"I think this is a more serious effort than some in the past to actually cut federal funding to public broadcasting," says Steve Volstad, director of communications for UNC-TV. "Whether it's the most serious effort we'll see, I don't know. It's kind of a warning shot."

Panic spread after the House subcommittee proposed a budget that slashed $200 million--about half--from the budget for the Corporation for Public Broadcasting, which supports the Public Broadcasting Service and National Public Radio.

Volstad says the proposed cuts would have hit UNC-TV hard. "It would have cut at a minimum $750,000 from our community service grant, potentially more." Another $60,000 would be eliminated from the Ready to Learn program, which locally funds training for day-care workers on how to use public television programs to teach reading, numbers and other skills.

Then the full House voted to restore $100 million of funding for community service grants, but not for Ready to Learn.

"It's still a pretty fluid situation right now," Volstad says. "If history is a guide, it's possible that the Senate will want to restore some of this other funding."

More menacing than the budget cuts is the specter of CPB's new leadership. Board chair and White House buddy Kenneth Tomlinson has been loudly accusing PBS and NPR of "liberal advocacy journalism." Tomlinson recently ousted the old president and hired Patricia Harrison, a former co-chair of the Republican National Committee, to replace her. Though Harrison has no real broadcasting experience (and I'd be surprised if she had one of those fund-drive coffee mugs in her kitchen, either), she'll oversee the distribution of federal money to thousands of public radio and television stations and to program producers. Tomlinson hired a consultant to monitor the political messages of PBS's Now with Bill Moyers, who's since been hounded off the show, and with the help of the White House, Tomlinson set up an ombudsman position to judge the political balance of all shows on PBS and NPR.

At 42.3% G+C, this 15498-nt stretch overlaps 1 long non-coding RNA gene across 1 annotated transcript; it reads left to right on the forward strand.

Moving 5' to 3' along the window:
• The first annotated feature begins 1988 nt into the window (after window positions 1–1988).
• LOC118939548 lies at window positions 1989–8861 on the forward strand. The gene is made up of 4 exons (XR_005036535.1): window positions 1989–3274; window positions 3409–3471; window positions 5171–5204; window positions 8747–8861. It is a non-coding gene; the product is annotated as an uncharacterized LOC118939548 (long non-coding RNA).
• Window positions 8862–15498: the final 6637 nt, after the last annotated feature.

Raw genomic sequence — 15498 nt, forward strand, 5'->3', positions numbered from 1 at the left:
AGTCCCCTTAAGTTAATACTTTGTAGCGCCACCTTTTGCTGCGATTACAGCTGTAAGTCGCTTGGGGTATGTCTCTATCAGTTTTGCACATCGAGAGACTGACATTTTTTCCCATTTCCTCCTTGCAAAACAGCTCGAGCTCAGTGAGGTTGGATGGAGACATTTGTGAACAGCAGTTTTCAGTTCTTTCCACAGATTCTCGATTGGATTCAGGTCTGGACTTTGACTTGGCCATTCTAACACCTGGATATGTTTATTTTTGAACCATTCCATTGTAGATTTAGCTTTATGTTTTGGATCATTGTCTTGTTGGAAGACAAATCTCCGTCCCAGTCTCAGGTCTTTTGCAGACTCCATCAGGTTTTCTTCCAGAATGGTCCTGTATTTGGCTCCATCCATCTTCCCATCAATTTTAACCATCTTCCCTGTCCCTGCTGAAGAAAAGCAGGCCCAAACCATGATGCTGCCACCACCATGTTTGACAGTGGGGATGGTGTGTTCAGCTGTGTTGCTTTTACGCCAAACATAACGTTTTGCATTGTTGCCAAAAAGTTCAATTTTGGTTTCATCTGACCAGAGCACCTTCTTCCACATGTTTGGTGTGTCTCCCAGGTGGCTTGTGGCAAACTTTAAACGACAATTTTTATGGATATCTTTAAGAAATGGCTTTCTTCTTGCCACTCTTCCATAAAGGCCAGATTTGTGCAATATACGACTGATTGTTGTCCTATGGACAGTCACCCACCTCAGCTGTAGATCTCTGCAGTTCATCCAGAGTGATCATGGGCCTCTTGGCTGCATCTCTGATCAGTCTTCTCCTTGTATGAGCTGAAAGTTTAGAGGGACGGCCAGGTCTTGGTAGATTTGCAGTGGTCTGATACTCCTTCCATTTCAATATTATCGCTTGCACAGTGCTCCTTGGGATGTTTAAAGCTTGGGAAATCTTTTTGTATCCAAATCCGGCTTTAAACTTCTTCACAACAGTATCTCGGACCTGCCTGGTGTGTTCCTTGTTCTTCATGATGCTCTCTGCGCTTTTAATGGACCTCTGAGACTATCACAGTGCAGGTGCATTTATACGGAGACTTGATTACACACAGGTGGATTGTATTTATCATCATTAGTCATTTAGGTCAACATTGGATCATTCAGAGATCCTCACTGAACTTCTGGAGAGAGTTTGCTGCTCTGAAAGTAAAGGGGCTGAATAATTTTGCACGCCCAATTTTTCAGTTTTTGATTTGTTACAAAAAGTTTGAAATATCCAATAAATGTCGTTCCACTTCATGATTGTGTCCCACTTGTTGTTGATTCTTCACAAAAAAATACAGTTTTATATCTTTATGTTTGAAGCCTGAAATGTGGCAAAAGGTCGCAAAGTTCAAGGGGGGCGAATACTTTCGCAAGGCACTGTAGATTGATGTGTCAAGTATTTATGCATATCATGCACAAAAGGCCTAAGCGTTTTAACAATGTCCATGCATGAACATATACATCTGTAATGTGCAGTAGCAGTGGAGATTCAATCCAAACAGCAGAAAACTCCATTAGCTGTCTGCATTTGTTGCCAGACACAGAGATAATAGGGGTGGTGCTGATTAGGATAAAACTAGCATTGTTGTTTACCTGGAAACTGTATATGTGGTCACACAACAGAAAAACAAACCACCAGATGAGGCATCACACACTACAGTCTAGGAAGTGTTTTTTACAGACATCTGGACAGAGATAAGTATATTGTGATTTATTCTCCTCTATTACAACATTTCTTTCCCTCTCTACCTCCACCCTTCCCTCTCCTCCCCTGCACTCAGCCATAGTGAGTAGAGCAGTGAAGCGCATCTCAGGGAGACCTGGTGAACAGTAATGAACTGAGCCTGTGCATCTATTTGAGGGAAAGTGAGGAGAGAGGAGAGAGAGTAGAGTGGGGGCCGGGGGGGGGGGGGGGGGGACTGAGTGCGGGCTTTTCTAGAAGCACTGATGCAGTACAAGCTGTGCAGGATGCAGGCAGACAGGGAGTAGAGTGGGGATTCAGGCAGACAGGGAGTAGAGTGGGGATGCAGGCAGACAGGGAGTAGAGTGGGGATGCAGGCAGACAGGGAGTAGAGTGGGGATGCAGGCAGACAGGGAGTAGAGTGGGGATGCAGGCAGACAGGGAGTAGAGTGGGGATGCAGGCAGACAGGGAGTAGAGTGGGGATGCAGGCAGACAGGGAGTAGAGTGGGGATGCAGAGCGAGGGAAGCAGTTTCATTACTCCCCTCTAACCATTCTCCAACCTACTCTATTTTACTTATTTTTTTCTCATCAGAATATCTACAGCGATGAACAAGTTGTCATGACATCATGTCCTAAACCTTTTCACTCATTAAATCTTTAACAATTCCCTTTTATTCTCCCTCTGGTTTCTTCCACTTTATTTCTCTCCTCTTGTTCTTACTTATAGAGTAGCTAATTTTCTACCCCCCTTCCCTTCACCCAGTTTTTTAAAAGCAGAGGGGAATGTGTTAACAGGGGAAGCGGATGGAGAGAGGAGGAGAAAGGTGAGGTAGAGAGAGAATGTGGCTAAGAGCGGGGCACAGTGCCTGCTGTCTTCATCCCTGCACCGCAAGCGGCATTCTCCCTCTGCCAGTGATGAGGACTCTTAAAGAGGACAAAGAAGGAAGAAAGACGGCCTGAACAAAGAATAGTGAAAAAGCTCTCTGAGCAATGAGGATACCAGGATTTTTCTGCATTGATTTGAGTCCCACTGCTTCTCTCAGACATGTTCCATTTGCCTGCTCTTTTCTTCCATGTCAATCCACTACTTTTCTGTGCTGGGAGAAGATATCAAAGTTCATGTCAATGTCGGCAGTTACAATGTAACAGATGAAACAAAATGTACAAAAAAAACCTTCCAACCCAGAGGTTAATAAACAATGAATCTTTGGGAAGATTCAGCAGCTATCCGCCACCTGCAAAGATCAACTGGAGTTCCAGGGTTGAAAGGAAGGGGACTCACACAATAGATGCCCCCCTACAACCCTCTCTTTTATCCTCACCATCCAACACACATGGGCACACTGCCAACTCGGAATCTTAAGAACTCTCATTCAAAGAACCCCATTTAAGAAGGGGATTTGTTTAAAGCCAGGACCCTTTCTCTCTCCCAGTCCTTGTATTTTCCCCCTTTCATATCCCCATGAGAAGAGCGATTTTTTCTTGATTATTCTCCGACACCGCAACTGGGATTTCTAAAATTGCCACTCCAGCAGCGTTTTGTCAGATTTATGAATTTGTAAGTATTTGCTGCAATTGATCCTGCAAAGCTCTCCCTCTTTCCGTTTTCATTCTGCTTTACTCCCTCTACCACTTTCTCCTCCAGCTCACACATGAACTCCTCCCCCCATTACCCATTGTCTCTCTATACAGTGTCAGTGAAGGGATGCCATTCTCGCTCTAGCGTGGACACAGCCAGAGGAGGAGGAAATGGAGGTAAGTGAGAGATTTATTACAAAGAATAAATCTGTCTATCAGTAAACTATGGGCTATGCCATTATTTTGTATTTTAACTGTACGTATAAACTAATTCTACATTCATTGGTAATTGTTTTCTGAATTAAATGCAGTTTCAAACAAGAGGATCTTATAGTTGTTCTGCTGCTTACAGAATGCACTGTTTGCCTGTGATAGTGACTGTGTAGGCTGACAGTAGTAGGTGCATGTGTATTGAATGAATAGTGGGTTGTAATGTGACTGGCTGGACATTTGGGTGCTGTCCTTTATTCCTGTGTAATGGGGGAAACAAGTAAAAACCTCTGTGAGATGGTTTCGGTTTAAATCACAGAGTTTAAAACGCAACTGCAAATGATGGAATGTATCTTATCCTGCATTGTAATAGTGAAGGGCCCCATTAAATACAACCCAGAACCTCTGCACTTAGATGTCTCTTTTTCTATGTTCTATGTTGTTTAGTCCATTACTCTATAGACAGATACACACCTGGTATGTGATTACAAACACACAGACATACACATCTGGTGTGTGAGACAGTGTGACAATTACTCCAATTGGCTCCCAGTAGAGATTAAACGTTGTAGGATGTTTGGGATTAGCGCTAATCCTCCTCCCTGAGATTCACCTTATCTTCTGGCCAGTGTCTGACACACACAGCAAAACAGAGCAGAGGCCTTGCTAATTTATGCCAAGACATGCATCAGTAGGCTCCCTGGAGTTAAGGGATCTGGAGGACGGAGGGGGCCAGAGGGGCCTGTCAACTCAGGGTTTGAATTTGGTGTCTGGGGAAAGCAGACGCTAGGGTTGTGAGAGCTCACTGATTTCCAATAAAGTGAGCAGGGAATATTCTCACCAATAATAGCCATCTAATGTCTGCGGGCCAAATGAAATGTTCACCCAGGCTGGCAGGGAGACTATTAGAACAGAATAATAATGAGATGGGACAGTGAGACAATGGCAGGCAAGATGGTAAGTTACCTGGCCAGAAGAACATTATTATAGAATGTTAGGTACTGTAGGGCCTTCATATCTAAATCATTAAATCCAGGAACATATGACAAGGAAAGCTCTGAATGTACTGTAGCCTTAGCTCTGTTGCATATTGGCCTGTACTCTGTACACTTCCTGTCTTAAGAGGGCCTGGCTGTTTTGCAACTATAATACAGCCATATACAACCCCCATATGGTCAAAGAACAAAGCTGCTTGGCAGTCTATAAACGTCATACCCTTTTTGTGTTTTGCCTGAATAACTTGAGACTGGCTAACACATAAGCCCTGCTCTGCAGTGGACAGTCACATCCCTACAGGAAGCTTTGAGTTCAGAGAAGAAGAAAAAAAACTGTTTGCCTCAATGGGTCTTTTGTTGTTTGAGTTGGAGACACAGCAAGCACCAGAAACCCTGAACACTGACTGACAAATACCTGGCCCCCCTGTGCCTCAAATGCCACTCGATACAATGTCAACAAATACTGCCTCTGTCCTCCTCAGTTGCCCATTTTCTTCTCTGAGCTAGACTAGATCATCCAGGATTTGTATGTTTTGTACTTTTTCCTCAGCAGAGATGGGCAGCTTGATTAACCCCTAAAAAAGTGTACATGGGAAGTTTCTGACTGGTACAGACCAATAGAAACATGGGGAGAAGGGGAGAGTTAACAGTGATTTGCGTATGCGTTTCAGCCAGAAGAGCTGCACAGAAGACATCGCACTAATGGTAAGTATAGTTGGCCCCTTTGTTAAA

Remember the Postcards from Buster episode that included a visit with a lesbian household? UNC-TV aired that episode when many affiliates chose not to. "We have always exercised, and most stations do, a lot of independent judgement in the creation of our schedule," Volstad says.

The new regime has created new programs to make things, you know, more "fair and balanced," including Journal Editorial Report, a weekly roundtable of the Wall Street Journal editorial board. "We don't run that program," Volstad says. "We really don't want to be in the position of running programs that are essentially platforms for one political viewpoint or another. We would prefer to run programs that in themselves present a variety of points of view." The NewsHour with Jim Lehrer, Frontline, Washington Week and the BBC News are good examples, he says. "All of those are what I would describe as really in-depth analyses of the issues, but they're not advocacy programs."

Volstad is confident about two things: While UNC-TV might take a budget hit, it will retain its independence; and that the new captain isn't trying to sink the ship. "Some people have wanted to suggest there's a connection between what's happening in the House and the new leadership at the CPB," Volstad says. "Our own view is we don't think there's a direct link. It's one thing to have differences of philosophy over programming and another thing to say, 'Let's get rid of it.' Whatever political differences there might be, I don't think this translates into a desire to eliminate the agency or eliminate public broadcasting."

The Senate is expected to vote on the CPB budget in mid-July. Now would be the time to contact Sen. Elizabeth Dole (202) 224-6342 and Sen. Richard Burr (202) 224-3154.